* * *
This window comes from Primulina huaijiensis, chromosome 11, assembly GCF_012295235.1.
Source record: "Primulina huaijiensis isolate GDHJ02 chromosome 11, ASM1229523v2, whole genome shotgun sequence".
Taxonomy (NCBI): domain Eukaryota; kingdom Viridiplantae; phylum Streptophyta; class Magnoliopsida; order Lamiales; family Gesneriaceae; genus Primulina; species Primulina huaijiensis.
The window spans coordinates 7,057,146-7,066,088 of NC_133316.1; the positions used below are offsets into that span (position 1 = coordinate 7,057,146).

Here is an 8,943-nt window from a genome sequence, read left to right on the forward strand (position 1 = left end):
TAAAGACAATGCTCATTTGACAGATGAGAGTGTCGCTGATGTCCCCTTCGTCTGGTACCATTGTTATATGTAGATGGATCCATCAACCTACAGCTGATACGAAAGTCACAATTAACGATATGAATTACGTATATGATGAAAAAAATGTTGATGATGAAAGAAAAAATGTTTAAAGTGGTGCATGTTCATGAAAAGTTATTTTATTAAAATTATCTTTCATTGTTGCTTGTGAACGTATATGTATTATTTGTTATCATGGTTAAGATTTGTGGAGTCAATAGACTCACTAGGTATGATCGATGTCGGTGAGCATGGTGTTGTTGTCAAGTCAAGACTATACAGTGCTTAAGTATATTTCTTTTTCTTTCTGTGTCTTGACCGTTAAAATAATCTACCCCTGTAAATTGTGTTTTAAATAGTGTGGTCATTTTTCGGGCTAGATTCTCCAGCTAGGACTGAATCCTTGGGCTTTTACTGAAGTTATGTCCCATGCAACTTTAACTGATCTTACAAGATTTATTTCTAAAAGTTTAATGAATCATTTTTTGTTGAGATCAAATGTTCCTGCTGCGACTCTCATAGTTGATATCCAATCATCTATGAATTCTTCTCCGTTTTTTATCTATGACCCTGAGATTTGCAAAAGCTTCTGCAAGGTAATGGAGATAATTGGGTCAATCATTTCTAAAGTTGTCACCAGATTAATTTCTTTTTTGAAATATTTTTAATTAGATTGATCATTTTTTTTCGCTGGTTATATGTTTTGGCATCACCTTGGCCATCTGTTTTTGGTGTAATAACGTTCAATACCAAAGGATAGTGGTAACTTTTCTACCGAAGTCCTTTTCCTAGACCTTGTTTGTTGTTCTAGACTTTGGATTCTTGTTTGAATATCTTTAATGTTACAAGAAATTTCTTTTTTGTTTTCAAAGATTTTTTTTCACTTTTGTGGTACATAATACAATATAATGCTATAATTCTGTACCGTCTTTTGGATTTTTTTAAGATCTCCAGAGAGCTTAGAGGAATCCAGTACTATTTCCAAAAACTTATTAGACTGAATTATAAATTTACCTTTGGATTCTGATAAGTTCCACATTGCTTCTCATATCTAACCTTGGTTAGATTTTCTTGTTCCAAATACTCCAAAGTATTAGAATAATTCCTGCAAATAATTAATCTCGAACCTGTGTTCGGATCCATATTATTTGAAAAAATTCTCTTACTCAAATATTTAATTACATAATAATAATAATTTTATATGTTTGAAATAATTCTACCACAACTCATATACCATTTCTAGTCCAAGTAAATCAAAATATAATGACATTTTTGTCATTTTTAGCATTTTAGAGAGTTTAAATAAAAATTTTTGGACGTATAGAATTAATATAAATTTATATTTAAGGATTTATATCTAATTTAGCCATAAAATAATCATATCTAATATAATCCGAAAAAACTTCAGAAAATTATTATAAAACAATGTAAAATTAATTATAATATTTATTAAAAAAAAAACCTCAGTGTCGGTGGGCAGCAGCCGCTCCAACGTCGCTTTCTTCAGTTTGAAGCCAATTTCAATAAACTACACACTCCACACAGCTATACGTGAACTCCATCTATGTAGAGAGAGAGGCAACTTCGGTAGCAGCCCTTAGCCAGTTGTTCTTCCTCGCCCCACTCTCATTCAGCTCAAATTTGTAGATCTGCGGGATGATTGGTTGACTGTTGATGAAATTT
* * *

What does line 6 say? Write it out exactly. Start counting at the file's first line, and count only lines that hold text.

TAAAGACAATGCTCATTTGACAGATGAGAGTGTCGCTGATGTCCCCTTCGTCTGGTACCATTGTTATATGTAGATGGATCCATCAACCTACAGCTGATACGAAAGTCACAATTAACGATATGAATTACGTATATGATGAAAAAAATGTTGATGATGAAAGAAAAAATGTTTAAAGTGGTGCATGTTCATGAAAAGTTATTTTATTAAAATTATCTTTCATTGTTGCTTGTGAACGTATATGTATTATTTGTTATCATGGTTAAGATTTGTGGAGTCAATAGACTCACTAGGTATGATCGATGTCGGTGAGCATGGTGTTGTTGTCAAGTCAAGACTATACAGTGCTTAAGTATATTTCTTTTTCTTTCTGTGTCTTGACCGTTAAAATAATCTACCCCTGTAAATTGTGTTTTAAATAGTGTGGTCATTTTTCGGGCTAGATTCTCCAGCTAGGACTGAATCCTTGGGCTTTTACTGAAGTTATGTCCCATGCAACTTTAACTGATCTTACAAGATTTATTTCTAAAAGTTTAATGAATCATTTTTTGTTGAGATCAAATGTTCCTGCTGCGACTCTCATAGTTGATATCCAATCATCTATGAATTCTTCTCCGTTTTTTATCTATGACCCTGAGATTTGCAAAAGCTTCTGCAAGGTAATGGAGATAATTGGGTCAATCATTTCTAAAGTTGTCACCAGATTAATTTCTTTTTTGAAATATTTTTAATTAGATTGATCATTTTTTTTCGCTGGTTATATGTTTTGGCATCACCTTGGCCATCTGTTTTTGGTGTAATAACGTTCAATACCAAAGGATAGTGGTAACTTTTCTACCGAAGTCCTTTTCCTAGACCTTGTTTGTTGTTCTAGACTTTGGATTCTTGTTTGAATATCTTTAATGTTACAAGAAATTTCTTTTTTGTTTTCAAAGATTTTTTTTCACTTTTGTGGTACATAATACAATATAATGCTATAATTCTGTACCGTCTTTTGGATTTTTTTAAGATCTCCAGAGAGCTTAGAGGAATCCAGTACTATTTCCAAAAACTTATTAGACTGAATTATAAATTTACCTTTGGATTCTGATAAGTTCCACATTGCTTCTCATATCTAACCTTGGTTAGATTTTCTTGTTCCAAATACTCCAAAGTATTAGAATAATTCCTGCAAATAATTAATCTCGAACCTGTGTTCGGATCCATATTATTTGAAAAAATTCTCTTACTCAAATATTTAATTACATAATAATAATAATTTTATATGTTTGAAATAATTCTACCACAACTCATATACCATTTCTAGTCCAAGTAAATCAAAATATAATGACATTTTTGTCATTTTTAGCATTTTAGAGAGTTTAAATAAAAATTTTTGGACGTATAGAATTAATATAAATTTATATTTAAGGATTTATATCTAATTTAGCCATAAAATAATCATATCTAATATAATCCGAAAAAACTTCAGAAAATTATTATAAAACAATGTAAAATTAATTATAATATTTATTAAAAAAAAAACCTCAGTGTCGGTGGGCAGCAGCCGCTCCAACGTCGCTTTCTTCAGTTTGAAGCCAATTTCAATAAACTACACACTCCACACAGCTATACGTGAACTCCATCTATGTAGAGAGAGAGGCAACTTCGGTAGCAGCCCTTAGCCAGTTGTTCTTCCTCGCCCCACTCTCATTCAGCTCAAATTTGTAGATCTGCGGGATGATTGGTTGACTGTTGATGAAATTT